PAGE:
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Actor Dennis Hopper's health failing, lawyer says

By Alan Duke, CNN
Dennis Hopper's divorce case is pending. He and his wife separated in January.
Dennis Hopper's divorce case is pending. He and his wife separated in January.
  • Hopper is dying of prostate cancer, say documents in divorce case
  • He is too ill to testify, but doctor recommends he appear at star ceremony
  • Hopper is to receive a star on Hollywood Boulevard on Friday

Los Angeles, California (CNN) -- If Dennis Hopper attends the dedication of his star on Hollywood's Walk of Fame Friday, it may be the last time his fans see the actor alive.

Hopper is dying of prostate cancer, according to documents filed in his divorce case this week.

Hopper's acting career has spanned almost six decades. In the '50s he had roles in several TV shows and films, including "Rebel Without a Cause" (1955) and "Giant" (1956). He became a Hollywood sensation for "Easy Rider," the 1969 film he directed and co-wrote in which he played a dissolute, countercultural biker. He was twice nominated for Oscars.

Hopper, 73, is undergoing radical chemotherapy for advanced, metastasized prostate cancer, his doctor said.

He is too weak and ill to be questioned by lawyers in the divorce, but attending Friday's ceremony "is a positive experience in every way," his doctor's sworn statement said.

Hopper's lawyer has not confirmed if the actor will attend the ceremony in front of the Egyptian Theater on Hollywood Boulevard, but his doctor is recommending it.

"I believe the ceremony honoring his career may be something which he will actually enjoy in the company of his daughter, who he hopes will attend with him," Dr. David Argus said.

Dennis and Victoria Hopper married 14 years ago and they have a 6-year-old daughter, Galen. They separated in January when he filed for divorce, claiming the stress of their relationship was threatening his life as he battled cancer.

"The presence of his estranged wife is hampering Mr. Hopper's present cancer care as she introduces significant additional stress into his life," Argus said. "The less Mr. Hopper has to do with his estranged wife at this time, the more likely he is to have his life extended."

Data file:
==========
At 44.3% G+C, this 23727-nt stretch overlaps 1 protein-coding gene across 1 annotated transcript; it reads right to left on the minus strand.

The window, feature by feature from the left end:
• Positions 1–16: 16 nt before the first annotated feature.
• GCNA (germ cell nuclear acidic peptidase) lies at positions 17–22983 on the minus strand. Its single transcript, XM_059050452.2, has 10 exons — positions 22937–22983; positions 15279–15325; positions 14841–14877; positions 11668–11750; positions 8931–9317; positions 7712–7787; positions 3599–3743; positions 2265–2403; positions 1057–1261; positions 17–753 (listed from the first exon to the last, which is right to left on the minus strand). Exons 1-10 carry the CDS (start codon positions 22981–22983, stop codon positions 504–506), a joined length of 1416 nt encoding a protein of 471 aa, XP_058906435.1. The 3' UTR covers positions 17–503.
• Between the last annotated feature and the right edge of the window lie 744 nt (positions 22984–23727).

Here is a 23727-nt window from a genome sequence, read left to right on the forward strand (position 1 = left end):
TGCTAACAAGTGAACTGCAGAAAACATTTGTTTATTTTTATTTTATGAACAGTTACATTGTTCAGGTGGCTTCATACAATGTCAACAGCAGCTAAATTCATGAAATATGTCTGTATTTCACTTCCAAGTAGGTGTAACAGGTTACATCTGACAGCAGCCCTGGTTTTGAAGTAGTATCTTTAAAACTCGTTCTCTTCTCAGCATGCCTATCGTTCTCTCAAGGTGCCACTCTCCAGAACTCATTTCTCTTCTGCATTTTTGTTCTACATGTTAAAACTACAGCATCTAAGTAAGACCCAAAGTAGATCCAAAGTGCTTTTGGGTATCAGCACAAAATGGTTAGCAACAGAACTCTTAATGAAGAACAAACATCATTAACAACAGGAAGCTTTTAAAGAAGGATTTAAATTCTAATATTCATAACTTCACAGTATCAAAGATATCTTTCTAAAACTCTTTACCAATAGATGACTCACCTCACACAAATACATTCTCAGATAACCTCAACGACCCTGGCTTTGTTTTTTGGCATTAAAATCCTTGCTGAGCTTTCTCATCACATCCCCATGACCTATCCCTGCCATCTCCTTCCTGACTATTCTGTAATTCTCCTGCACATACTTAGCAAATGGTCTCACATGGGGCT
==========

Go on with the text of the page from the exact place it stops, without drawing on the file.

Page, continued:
Hopper's lawyer, Joseph Mannis, argued that Victoria Hopper, knowing he was "extremely ill and fragile, repeatedly engaged in conduct which appears to have been calculated to subject [Hopper] to severe emotional distress." This distress "subjected [Hopper] to a significant risk of causing his premature death," Mannis wrote.

The divorce case is set for an April 5 hearing in Los Angeles County Superior Court, but lawyers for Victoria Hopper are trying to force Dennis Hopper to take part in a deposition. His lawyer and doctor told the judge it could kill him.

"Compelling Mr. Hopper to participate in a deposition where he is being asked questions he is compelled to respond to under oath regarding his wife and/or his daughter could actually threaten his ability to survive his current health crisis," Argus wrote.

Hopper, who weighs "a little over 100 pounds," is "extremely weak and extremely ill, and he tires very quickly," he said.

Emily Davis, Hopper's personal assistant, said in a sworn statement that Hopper is "only able to have brief conversations at times when his nurses permit him to have such conversations and then only for very short periods of time."

"He is not able to concentrate and he tires quickly," Davis said.

The court filing also contends that Hopper's finances have dwindled with his illness.

An affidavit from his accountant said the cost of his cancer treatments exceed his income, which is $58,000 in annual residual payments from his TV and movie roles. His last acting job was last year when he completed the television series "Crash."